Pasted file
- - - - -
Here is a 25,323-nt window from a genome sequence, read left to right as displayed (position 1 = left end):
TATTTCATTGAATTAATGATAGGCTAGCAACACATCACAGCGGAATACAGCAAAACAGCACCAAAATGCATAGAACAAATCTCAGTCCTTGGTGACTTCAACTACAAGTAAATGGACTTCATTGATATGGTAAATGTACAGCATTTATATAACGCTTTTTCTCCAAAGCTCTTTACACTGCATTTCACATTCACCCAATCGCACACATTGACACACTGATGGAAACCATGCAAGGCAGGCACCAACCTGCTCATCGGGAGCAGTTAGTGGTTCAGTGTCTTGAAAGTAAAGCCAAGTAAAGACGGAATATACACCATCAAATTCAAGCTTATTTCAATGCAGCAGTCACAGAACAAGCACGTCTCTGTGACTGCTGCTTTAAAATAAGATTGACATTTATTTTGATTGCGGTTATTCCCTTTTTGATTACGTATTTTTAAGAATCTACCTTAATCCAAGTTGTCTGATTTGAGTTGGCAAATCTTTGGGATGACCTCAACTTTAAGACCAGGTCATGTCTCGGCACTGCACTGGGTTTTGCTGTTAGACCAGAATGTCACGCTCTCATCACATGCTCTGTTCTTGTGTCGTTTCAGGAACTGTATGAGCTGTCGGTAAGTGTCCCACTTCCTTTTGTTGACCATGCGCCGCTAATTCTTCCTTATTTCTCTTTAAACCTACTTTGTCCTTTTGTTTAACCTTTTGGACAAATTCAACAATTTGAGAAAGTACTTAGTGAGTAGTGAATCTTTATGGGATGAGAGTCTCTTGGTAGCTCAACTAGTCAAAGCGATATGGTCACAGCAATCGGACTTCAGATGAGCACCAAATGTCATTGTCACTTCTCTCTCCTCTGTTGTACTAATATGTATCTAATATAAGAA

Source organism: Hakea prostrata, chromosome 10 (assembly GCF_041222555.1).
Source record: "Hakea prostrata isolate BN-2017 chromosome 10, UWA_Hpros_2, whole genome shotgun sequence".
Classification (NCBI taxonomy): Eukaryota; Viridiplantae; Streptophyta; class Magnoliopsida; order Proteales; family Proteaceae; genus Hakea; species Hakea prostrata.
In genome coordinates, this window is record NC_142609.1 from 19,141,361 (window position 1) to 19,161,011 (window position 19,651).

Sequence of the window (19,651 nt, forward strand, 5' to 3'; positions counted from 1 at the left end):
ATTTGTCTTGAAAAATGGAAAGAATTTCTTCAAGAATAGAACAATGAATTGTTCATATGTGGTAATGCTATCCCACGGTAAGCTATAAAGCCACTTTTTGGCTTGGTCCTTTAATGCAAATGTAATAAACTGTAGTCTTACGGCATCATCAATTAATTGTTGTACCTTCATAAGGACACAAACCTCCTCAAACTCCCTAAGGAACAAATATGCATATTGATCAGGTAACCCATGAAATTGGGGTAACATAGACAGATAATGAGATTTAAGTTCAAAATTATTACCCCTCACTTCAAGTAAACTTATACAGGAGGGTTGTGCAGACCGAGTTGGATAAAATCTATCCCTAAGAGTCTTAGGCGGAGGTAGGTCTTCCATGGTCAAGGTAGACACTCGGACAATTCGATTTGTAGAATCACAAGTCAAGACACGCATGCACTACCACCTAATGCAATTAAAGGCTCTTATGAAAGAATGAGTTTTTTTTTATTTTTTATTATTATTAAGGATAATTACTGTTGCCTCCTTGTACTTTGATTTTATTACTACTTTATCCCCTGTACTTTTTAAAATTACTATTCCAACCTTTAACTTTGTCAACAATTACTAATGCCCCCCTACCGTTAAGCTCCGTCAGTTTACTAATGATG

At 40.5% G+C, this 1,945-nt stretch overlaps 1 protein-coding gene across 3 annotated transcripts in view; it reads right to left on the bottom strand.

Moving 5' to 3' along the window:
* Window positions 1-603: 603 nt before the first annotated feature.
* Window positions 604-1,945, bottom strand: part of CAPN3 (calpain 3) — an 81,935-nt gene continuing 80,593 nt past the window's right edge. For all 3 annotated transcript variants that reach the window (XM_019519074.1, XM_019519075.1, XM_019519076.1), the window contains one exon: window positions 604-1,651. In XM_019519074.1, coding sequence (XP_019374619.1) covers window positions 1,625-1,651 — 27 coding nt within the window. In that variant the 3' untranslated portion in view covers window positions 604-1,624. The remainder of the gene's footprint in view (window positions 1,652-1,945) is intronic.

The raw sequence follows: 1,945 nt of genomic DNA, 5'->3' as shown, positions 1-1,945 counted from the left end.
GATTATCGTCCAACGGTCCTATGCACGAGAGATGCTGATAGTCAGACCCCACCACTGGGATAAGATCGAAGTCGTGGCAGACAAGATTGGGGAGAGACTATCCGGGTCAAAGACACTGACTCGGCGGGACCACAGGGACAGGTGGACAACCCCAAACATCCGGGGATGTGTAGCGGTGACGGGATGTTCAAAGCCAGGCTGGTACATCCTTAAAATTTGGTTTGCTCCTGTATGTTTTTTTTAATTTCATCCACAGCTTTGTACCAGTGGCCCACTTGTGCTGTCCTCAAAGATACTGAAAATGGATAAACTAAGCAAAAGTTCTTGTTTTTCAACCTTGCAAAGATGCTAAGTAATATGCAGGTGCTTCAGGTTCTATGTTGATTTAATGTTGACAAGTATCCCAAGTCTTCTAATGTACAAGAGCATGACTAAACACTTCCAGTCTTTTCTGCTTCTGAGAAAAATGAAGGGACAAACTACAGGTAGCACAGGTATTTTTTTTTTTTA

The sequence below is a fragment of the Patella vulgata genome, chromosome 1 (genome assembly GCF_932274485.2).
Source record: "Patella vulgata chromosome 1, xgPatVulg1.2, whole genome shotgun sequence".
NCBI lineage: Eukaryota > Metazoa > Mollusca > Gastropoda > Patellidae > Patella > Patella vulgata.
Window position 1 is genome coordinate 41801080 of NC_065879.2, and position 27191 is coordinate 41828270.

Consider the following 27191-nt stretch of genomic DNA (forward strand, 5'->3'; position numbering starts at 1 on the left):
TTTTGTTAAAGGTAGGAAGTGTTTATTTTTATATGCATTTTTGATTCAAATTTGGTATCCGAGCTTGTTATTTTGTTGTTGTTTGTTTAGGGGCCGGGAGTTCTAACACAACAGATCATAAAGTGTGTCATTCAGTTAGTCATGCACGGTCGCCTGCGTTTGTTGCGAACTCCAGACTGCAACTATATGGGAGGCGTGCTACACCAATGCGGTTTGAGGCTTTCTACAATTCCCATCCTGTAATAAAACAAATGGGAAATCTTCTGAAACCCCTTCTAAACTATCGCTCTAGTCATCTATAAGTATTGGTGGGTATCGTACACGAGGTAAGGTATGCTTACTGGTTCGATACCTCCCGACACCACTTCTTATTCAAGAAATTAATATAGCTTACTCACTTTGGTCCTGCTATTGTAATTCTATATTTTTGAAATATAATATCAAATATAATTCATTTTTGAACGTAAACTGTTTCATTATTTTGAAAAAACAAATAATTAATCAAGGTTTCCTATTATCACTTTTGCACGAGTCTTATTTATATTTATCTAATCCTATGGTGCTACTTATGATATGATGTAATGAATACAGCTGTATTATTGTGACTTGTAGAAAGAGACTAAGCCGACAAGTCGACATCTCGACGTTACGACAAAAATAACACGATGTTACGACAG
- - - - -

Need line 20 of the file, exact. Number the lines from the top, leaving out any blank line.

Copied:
TTTTGTTAAAGGTAGGAAGTGTTTATTTTTATATGCATTTTTGATTCAAATTTGGTATCCGAGCTTGTTATTTTGTTGTTGTTTGTTTAGGGGCCGGGAGTTCTAACACAACAGATCATAAAGTGTGTCATTCAGTTAGTCATGCACGGTCGCCTGCGTTTGTTGCGAACTCCAGACTGCAACTATATGGGAGGCGTGCTACACCAATGCGGTTTGAGGCTTTCTACAATTCCCATCCTGTAATAAAACAAATGGGAAATCTTCTGAAACCCCTTCTAAACTATCGCTCTAGTCATCTATAAGTATTGGTGGGTATCGTACACGAGGTAAGGTATGCTTACTGGTTCGATACCTCCCGACACCACTTCTTATTCAAGAAATTAATATAGCTTACTCACTTTGGTCCTGCTATTGTAATTCTATATTTTTGAAATATAATATCAAATATAATTCATTTTTGAACGTAAACTGTTTCATTATTTTGAAAAAACAAATAATTAATCAAGGTTTCCTATTATCACTTTTGCACGAGTCTTATTTATATTTATCTAATCCTATGGTGCTACTTATGATATGATGTAATGAATACAGCTGTATTATTGTGACTTGTAGAAAGAGACTAAGCCGACAAGTCGACATCTCGACGTTACGACAAAAATAACACGATGTTACGACAG